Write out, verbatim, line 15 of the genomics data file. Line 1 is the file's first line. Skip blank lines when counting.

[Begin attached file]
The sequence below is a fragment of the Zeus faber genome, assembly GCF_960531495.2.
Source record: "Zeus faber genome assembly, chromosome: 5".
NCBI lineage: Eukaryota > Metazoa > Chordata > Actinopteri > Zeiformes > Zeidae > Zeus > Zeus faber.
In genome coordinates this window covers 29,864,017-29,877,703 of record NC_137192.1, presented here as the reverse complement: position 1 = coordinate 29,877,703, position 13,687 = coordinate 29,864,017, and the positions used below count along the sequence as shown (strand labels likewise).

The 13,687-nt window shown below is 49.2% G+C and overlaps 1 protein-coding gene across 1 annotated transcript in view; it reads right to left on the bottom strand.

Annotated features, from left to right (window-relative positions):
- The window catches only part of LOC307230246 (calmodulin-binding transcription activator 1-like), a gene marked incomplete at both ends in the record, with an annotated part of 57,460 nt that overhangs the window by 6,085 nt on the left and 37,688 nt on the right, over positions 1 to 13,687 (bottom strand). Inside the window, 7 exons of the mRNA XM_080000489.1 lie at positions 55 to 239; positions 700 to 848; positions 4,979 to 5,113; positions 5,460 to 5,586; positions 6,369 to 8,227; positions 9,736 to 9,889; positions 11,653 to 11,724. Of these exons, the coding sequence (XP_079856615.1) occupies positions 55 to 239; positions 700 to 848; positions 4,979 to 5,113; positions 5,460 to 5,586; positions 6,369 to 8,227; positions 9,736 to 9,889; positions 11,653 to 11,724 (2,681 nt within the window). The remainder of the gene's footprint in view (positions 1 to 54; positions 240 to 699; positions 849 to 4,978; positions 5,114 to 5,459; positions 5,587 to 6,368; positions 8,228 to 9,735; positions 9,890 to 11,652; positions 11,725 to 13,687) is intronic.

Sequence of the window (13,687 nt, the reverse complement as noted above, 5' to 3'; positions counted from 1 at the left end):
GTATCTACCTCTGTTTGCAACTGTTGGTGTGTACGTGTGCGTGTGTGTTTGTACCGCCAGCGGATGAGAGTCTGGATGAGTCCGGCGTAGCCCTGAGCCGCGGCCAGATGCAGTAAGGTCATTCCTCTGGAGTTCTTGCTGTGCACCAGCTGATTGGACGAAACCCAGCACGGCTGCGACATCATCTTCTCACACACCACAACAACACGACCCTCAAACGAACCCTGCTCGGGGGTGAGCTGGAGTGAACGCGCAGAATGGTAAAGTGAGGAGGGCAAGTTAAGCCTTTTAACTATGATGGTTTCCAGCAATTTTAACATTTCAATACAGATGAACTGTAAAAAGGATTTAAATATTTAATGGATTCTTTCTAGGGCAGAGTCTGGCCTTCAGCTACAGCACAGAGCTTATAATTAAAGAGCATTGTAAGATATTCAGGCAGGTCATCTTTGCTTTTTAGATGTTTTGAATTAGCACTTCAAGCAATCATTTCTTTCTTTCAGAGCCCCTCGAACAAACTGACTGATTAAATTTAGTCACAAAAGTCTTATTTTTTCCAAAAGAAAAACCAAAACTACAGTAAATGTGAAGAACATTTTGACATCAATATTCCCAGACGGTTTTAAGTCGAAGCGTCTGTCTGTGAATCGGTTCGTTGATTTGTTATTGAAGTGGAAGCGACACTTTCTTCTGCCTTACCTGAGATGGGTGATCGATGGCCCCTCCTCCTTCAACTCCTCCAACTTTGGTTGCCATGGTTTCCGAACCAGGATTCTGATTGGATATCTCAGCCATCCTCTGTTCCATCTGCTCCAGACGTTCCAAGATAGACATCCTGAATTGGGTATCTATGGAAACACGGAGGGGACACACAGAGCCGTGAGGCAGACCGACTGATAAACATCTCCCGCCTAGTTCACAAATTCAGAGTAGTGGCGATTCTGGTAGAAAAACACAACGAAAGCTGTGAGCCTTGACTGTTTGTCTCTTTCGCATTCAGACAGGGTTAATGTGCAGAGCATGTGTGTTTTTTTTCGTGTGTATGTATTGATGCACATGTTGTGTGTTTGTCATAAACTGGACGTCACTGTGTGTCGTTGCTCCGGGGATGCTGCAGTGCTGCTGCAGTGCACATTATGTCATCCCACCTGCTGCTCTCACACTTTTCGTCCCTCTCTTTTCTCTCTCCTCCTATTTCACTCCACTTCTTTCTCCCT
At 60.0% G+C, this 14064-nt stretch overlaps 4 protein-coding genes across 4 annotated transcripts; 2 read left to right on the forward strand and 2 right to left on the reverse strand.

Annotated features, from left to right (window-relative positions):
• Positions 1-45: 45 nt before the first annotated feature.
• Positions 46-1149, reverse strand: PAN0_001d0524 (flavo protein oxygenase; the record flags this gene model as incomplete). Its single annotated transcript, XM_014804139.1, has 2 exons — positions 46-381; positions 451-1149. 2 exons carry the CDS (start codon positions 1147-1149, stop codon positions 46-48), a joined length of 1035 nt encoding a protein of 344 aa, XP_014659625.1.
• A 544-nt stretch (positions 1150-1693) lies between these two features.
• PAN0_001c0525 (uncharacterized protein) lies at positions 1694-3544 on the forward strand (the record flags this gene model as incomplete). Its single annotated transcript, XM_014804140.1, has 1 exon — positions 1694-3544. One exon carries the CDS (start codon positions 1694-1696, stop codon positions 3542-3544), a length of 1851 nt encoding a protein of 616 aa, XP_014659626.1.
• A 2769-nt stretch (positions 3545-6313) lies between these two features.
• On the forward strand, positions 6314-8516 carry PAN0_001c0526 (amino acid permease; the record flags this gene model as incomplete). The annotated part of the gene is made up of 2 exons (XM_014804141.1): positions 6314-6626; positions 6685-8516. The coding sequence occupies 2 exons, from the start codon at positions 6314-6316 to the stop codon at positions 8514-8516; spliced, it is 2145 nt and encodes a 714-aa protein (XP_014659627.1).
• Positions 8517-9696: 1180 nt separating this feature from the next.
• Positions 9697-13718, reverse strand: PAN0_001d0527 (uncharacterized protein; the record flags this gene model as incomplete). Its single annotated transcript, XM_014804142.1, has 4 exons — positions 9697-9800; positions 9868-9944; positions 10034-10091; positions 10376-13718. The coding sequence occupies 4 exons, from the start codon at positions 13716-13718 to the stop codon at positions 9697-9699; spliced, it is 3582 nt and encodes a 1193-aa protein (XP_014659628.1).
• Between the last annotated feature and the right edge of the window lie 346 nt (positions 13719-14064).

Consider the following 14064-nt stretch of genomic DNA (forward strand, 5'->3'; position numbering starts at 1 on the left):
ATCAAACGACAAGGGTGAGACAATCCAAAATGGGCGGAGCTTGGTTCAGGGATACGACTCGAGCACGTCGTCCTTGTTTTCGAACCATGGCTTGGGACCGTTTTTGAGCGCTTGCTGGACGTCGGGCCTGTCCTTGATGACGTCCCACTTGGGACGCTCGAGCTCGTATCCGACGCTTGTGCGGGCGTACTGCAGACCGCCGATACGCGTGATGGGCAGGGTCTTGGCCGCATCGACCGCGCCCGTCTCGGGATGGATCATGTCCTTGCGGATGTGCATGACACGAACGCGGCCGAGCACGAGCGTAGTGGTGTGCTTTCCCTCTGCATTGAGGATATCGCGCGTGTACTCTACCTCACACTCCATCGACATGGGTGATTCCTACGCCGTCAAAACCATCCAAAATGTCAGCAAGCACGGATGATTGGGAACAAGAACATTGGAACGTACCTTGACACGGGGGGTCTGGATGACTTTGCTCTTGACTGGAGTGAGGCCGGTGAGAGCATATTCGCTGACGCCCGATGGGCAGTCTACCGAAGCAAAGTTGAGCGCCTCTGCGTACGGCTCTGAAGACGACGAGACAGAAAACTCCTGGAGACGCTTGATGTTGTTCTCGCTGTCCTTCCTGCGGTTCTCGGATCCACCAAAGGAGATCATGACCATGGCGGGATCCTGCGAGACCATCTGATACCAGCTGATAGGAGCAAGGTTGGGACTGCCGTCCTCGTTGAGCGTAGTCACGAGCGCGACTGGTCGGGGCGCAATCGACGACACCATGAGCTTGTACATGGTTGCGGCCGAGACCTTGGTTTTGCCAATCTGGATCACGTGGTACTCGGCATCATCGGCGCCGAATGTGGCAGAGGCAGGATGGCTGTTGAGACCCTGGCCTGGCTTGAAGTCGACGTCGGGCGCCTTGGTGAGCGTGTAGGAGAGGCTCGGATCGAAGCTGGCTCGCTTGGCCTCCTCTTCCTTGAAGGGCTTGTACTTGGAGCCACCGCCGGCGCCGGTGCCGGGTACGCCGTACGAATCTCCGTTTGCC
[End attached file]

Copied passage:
• PAN0_001c0525 (uncharacterized protein) lies at positions 1694-3544 on the forward strand (the record flags this gene model as incomplete). Its single annotated transcript, XM_014804140.1, has 1 exon — positions 1694-3544. One exon carries the CDS (start codon positions 1694-1696, stop codon positions 3542-3544), a length of 1851 nt encoding a protein of 616 aa, XP_014659626.1.